Denyer's review of: Skids
'85 Autobot cars
"Deep down, we are more like than unlike humans."
A daydreamer... often bumps into things at 60 mph while pondering Earth life instead of a Decepticon attack. Considers Earth one vast lab for his research. His findings are often invaluable to fellow Autobots. Enormous memory storage capacity. Carries a liquid nitrogen rifle with 600 foot range. Twin electron blaster of 20,000 volts can short-circuit almost anything. At 60 mph can stop within 25 feet. Not very fast... often in danger due to daydreaming.
Be careful if you're displaying this one loose, because getting dust out of cracks is an astoundingly fiddly process. That's also by way of apology for the pics attached to this review, as I haven't for a long while...
Skids is a piece I acquired loose in one of many trades with Cliffjumper from TFA, which I wouldn't have gone looking for based on the character (who got a raw deal in the comics) but has become a well-liked favourite based on the toy itself.
This is apparently a Honda City Turbo, and the original Diaclone release apparently included a scooter that tucked inside the vehicle mode. Of course, I could just be parroting uninformed rubbish from Wikipedia to fill out this paragraph. Because there's not a great deal to say about Skids in this mode, except to reiterate that the inset windows pick up dust, the front grille is a sticker and it's a very 80s type of vehicle... the best this toy has to offer comes after a quick transform...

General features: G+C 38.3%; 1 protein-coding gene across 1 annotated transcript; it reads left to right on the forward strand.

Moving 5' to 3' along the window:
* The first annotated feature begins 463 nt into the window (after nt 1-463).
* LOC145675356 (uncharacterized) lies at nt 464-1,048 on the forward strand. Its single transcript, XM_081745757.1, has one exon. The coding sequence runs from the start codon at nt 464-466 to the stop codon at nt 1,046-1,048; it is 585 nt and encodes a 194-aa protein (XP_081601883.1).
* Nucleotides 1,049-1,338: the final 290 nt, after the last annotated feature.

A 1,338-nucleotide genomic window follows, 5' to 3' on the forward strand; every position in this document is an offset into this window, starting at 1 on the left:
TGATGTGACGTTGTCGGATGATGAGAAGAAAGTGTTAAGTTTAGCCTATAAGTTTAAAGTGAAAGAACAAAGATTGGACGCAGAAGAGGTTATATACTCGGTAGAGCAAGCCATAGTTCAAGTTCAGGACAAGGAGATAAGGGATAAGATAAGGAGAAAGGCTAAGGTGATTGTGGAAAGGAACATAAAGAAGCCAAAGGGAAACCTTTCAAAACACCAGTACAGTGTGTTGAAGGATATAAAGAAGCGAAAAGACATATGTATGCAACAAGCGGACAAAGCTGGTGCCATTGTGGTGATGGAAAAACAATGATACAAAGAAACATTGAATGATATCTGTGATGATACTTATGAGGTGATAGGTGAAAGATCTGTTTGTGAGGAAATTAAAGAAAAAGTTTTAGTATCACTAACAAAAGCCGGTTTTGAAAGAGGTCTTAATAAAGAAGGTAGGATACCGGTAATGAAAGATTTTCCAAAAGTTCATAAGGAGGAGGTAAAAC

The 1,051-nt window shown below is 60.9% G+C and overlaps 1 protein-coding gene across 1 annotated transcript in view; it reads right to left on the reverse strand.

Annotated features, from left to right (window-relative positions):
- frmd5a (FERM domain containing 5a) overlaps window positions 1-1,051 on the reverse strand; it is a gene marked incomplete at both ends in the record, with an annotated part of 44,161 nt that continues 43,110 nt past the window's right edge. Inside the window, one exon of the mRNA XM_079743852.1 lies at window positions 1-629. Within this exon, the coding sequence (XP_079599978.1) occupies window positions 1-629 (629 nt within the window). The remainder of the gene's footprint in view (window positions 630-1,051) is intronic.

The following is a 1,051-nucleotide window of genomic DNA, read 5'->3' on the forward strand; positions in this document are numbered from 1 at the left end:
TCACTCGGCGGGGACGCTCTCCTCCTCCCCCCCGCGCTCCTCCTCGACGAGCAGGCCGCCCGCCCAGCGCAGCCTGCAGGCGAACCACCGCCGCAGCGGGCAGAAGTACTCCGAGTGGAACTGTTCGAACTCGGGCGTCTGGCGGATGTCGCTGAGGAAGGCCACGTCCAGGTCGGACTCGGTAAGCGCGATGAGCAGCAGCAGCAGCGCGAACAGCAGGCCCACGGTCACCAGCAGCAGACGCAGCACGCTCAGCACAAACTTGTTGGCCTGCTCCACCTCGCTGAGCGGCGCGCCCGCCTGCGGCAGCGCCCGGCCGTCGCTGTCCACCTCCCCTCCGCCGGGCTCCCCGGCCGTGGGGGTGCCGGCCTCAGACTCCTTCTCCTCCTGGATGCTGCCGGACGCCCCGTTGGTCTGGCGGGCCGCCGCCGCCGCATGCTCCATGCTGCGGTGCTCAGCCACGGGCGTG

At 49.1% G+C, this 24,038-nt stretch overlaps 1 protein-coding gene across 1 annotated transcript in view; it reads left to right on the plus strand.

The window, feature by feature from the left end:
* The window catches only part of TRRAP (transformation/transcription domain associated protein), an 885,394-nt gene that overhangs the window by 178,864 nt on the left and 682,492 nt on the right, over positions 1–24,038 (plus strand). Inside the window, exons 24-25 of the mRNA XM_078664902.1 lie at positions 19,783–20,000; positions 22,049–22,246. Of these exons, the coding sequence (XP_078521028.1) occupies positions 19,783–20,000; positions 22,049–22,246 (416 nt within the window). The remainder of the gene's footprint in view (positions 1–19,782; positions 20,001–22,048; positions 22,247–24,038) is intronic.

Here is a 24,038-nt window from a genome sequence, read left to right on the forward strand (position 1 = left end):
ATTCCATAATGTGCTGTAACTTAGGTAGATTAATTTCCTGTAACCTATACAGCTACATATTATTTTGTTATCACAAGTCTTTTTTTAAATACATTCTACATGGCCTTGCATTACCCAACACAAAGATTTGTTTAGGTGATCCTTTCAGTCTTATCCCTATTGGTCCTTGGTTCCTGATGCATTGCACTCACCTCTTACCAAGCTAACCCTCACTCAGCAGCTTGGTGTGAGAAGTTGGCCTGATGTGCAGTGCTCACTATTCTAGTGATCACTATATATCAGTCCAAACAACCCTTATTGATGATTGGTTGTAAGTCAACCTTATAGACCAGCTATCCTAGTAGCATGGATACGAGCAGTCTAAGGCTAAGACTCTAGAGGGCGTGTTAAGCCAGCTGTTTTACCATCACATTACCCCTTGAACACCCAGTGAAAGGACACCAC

Skids is surprisingly well armed considering his bio, and originally came with three hand weapons, two of which I've got. These can be attached to his forearms in a Wolverine-claw type arrangement, or as regular firepower... altogether, he does look rather gritty and imposing, and a lot more so than if you try to pose him without accessories. (The arms unencumbered are really rather skinny.)
His transformation has a few non-obvious steps, such as the customary '84-'85 series hips that extend sideways, and wheels that tuck neatly away underneath the feet. What you get is very much worth it, a detailed head sculpt and the aforementioned badass, tooled-up robot mode. Theorise this, punk.
The weakest point for collectors who enjoy picking up relatively inexpensive loose pieces (i.e. treating Transformers more as toys than adult collectibles) is the shoulder joints, which tend to droop. A dab of poster putty underside the interior hinge will sort this out if you're primarily interested in displaying a collection in robot mode.
7 - Reasonably complicated, sometimes fiddly to align things.
5 - The doors, shoulders and head arrangement are all fairly fragile.
7 - Plenty of character, even with minimal articulation.
6 - US and Japanese reissues are available, although the US one wasn't widely distributed. There shouldn't be too much bidding competition on eBay.
8 - I really like the look as a whole.